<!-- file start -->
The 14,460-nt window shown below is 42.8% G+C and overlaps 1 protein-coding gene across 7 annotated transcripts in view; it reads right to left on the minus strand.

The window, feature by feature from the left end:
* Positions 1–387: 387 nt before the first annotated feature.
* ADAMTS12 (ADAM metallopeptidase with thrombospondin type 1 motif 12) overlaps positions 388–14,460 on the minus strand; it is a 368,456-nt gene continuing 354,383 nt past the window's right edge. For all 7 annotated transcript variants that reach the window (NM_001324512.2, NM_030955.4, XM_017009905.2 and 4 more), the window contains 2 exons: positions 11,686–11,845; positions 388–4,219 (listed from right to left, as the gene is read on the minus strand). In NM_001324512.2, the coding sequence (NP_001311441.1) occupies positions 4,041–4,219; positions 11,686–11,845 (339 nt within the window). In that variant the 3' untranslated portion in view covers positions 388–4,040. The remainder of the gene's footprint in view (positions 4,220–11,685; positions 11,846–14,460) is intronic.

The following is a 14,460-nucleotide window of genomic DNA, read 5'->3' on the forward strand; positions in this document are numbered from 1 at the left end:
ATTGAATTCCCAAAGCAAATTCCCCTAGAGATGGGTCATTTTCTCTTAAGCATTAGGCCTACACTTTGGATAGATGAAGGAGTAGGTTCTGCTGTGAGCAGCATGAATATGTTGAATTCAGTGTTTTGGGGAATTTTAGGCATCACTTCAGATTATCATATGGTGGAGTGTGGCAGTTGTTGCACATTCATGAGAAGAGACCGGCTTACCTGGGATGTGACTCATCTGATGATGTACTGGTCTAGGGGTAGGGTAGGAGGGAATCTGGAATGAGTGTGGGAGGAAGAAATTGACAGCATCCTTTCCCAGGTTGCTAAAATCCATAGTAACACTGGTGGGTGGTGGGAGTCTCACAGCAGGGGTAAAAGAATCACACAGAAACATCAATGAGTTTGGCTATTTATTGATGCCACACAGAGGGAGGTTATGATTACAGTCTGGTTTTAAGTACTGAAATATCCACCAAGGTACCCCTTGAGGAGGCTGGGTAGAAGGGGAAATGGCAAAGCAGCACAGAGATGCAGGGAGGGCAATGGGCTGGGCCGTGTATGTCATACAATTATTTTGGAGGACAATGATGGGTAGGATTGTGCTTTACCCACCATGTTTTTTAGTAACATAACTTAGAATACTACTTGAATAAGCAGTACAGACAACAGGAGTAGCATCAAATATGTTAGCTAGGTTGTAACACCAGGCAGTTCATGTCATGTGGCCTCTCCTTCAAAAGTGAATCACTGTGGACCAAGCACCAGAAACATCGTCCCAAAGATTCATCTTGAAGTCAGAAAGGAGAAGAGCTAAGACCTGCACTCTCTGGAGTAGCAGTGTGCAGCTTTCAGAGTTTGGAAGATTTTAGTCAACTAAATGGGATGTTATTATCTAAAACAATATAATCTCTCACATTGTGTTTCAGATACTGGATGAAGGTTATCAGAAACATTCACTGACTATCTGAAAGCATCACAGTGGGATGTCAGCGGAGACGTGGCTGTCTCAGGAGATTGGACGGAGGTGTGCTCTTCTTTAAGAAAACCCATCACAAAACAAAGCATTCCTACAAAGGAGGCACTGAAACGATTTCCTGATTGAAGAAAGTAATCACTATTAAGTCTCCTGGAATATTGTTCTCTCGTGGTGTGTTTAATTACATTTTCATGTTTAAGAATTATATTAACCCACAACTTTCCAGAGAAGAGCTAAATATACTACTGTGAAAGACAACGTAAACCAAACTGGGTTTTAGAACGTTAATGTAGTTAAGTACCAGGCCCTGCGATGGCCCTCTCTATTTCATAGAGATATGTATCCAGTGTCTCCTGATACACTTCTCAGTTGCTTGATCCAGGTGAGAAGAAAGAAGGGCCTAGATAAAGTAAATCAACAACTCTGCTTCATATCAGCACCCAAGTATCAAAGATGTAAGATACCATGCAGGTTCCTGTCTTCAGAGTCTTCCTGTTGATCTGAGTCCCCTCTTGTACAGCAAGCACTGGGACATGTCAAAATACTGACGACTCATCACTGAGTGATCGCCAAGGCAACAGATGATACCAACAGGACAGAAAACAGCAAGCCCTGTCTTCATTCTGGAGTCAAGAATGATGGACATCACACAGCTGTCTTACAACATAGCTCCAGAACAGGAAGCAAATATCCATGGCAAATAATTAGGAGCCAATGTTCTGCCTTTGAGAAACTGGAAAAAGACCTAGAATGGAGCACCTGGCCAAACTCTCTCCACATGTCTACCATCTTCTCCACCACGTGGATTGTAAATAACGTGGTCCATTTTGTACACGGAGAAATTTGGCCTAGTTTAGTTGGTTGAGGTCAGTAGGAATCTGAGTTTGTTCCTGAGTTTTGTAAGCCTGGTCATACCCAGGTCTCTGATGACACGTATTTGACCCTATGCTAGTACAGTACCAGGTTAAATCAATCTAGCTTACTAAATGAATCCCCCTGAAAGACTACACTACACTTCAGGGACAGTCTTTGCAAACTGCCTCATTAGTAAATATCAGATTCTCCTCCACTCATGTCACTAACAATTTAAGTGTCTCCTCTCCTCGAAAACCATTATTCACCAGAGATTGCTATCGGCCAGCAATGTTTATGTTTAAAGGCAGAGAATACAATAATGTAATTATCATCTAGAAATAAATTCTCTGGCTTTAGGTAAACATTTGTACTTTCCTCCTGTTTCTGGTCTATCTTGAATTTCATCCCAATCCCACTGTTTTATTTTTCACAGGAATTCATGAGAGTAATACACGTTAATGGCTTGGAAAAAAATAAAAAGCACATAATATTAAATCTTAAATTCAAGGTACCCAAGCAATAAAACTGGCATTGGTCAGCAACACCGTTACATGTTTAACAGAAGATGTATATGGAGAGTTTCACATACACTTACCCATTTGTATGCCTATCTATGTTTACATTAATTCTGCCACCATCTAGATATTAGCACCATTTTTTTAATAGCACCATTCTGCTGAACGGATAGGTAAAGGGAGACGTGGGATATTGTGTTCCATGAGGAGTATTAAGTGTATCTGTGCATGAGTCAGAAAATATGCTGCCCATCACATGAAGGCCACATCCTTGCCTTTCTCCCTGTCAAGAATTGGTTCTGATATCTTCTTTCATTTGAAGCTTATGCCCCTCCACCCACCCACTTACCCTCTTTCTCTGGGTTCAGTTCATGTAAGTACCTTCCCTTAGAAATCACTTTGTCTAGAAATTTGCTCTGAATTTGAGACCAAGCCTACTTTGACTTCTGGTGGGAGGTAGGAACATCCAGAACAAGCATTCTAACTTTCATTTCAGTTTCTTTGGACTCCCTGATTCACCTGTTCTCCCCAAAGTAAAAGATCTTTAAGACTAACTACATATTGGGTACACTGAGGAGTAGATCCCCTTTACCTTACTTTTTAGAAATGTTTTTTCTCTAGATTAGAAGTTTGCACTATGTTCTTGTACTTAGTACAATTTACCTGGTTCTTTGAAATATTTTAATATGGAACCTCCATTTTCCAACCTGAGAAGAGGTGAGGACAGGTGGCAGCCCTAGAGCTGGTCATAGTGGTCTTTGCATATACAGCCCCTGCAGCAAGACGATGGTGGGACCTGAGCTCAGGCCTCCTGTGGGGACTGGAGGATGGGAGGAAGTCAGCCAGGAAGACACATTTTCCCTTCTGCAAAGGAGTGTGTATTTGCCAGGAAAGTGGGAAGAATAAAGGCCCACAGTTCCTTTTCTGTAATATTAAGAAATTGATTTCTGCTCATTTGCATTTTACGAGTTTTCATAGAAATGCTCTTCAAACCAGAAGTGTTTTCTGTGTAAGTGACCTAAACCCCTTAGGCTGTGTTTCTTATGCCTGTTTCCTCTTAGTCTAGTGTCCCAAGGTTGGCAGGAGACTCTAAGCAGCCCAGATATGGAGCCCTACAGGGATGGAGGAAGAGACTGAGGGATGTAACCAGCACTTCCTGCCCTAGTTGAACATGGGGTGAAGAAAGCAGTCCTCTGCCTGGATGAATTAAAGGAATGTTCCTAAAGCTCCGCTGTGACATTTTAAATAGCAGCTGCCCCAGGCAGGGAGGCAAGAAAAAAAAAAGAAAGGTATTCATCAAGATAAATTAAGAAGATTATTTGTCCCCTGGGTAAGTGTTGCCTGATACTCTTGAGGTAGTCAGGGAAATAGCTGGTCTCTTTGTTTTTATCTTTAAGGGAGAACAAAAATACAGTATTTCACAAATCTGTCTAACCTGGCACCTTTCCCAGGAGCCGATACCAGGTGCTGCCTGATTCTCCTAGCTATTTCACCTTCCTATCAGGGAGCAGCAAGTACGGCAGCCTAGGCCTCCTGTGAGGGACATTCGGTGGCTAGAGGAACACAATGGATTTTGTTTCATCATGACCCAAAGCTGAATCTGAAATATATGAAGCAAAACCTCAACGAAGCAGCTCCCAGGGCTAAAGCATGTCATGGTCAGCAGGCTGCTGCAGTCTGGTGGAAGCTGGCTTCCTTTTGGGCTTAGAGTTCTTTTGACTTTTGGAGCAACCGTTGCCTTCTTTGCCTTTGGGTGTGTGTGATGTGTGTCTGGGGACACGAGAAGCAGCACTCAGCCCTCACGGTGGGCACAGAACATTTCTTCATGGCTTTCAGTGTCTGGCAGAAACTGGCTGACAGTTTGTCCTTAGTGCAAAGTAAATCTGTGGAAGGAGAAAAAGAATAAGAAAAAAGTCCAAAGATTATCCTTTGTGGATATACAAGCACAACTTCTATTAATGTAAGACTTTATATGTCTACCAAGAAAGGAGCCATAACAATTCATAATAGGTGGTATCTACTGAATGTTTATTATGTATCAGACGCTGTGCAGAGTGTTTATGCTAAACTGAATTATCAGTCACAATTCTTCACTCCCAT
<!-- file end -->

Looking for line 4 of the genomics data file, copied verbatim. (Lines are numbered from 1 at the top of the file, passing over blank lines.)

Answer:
* ADAMTS12 (ADAM metallopeptidase with thrombospondin type 1 motif 12) overlaps positions 388–14,460 on the minus strand; it is a 368,456-nt gene continuing 354,383 nt past the window's right edge. For all 7 annotated transcript variants that reach the window (NM_001324512.2, NM_030955.4, XM_017009905.2 and 4 more), the window contains 2 exons: positions 11,686–11,845; positions 388–4,219 (listed from right to left, as the gene is read on the minus strand). In NM_001324512.2, the coding sequence (NP_001311441.1) occupies positions 4,041–4,219; positions 11,686–11,845 (339 nt within the window). In that variant the 3' untranslated portion in view covers positions 388–4,040. The remainder of the gene's footprint in view (positions 4,220–11,685; positions 11,846–14,460) is intronic.